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Abstract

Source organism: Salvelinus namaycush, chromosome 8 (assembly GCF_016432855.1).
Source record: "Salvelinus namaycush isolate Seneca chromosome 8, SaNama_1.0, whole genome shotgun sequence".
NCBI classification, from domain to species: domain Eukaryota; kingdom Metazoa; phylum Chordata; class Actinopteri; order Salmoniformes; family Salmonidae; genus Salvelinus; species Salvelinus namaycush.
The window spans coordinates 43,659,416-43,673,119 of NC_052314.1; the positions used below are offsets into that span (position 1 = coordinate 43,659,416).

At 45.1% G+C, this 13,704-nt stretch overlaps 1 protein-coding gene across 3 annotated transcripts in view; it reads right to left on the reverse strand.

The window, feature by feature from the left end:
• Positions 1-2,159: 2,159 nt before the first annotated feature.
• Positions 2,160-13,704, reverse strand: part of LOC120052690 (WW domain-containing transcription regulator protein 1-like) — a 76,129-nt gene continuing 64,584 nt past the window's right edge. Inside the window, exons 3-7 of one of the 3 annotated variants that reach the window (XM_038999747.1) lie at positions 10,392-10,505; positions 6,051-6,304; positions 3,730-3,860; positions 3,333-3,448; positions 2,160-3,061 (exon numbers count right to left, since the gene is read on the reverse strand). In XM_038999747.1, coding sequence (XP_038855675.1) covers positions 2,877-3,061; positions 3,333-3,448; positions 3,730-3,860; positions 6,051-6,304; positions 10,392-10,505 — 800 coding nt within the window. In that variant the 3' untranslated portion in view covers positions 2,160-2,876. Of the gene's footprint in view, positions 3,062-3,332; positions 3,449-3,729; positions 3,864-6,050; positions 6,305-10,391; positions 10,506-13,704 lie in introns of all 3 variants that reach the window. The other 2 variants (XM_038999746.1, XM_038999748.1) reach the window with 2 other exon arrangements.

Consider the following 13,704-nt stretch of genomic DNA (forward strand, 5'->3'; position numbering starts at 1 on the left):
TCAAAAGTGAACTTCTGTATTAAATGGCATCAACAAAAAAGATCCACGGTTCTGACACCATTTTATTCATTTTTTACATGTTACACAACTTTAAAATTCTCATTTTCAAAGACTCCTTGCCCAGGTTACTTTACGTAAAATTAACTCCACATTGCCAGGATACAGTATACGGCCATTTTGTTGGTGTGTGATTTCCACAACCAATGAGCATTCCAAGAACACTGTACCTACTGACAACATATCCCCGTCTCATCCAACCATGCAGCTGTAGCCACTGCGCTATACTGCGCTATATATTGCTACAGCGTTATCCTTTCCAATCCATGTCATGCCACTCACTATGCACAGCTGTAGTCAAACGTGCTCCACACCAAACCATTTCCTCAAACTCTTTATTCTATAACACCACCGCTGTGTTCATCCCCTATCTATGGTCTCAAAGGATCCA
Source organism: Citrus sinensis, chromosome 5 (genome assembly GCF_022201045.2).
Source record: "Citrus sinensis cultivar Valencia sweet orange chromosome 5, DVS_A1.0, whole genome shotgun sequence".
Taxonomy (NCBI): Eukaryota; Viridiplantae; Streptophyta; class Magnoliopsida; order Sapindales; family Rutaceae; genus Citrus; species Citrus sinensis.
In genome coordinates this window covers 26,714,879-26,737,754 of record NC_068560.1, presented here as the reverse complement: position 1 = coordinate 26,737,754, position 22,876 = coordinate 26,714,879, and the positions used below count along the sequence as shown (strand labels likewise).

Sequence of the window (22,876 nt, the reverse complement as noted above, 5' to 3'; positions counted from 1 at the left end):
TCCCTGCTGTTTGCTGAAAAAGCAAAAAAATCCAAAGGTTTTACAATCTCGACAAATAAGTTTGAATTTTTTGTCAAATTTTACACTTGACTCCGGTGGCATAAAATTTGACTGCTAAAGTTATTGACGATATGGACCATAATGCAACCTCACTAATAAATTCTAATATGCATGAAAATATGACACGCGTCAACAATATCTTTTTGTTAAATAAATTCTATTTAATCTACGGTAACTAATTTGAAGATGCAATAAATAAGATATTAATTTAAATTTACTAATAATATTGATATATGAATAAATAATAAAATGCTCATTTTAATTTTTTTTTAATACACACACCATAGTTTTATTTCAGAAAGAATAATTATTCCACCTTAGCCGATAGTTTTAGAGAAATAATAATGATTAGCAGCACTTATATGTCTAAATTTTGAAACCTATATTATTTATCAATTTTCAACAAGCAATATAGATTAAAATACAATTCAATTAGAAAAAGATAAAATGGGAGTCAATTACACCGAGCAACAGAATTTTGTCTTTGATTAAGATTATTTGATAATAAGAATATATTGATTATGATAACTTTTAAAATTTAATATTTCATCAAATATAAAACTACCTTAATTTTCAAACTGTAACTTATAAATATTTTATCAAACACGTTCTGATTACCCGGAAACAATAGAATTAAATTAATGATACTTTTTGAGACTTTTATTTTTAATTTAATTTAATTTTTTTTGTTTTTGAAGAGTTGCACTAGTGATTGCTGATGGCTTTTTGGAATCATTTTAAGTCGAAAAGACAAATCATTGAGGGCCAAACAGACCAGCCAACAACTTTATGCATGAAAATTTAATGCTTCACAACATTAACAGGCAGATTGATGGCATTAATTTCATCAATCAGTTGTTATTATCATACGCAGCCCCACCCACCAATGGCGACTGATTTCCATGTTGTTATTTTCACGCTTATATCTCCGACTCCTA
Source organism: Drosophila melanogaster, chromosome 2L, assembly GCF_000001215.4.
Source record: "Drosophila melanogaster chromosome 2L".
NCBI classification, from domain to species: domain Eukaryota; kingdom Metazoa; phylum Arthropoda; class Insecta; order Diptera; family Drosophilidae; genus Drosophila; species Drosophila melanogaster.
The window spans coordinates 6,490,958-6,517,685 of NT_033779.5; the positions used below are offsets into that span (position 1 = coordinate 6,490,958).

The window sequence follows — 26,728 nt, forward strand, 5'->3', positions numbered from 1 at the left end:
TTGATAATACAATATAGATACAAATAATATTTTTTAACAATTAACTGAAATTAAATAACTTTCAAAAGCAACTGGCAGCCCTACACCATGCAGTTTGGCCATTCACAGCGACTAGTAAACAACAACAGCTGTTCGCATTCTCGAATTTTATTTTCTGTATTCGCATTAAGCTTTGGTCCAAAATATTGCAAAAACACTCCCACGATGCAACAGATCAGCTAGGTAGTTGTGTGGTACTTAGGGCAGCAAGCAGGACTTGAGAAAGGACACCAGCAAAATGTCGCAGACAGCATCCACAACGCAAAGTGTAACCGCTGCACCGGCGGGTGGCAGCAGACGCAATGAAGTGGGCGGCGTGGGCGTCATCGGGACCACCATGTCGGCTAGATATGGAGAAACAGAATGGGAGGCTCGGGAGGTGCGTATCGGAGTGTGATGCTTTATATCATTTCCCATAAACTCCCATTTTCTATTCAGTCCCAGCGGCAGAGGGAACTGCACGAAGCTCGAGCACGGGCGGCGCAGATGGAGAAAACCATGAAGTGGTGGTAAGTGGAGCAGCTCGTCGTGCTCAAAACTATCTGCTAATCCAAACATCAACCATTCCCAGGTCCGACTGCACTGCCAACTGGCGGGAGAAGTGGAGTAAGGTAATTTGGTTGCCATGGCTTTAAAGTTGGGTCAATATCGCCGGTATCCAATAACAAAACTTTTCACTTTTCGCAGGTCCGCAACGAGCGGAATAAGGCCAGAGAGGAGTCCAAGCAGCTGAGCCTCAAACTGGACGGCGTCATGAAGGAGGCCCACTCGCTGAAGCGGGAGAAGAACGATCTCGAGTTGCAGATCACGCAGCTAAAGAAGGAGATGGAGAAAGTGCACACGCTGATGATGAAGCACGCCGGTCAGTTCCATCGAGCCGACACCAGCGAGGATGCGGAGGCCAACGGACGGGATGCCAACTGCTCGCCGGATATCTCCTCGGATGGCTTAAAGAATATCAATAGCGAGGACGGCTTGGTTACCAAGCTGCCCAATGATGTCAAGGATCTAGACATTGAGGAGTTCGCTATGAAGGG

The primary goal of copyright law is to benefit the public. By rewarding authors with exclusive rights, such as the power to enforce copyright infringement, copyright protection is the means through which copyright law accomplishes this goal. Another way that copyright law pursues its goal is through the fair use doctrine—an invaluable utilitarian limit on copyright protection. However, fair use is, among other things, vague. The current application of fair use as an affirmative defense magnifies the doctrine’s problems and makes copyright law hospitable to abusive copyright litigation. Current proposals in this area of reform target either fair use or abusive copyright litigation. This Note targets both problems with a single solution: applying fair use as a right. Applying fair use as a right alleviates some of the doctrine’s inherent problems and is the best long-term solution for eliminating abusive litigation from copyright law. As a right, fair use protects copyright’s core values and goals, alleviates the burden on courts, and cultivates creation. A review of the motivation behind fair use reveals that as a right, fair use is best able to serve the purpose for which it was designed.

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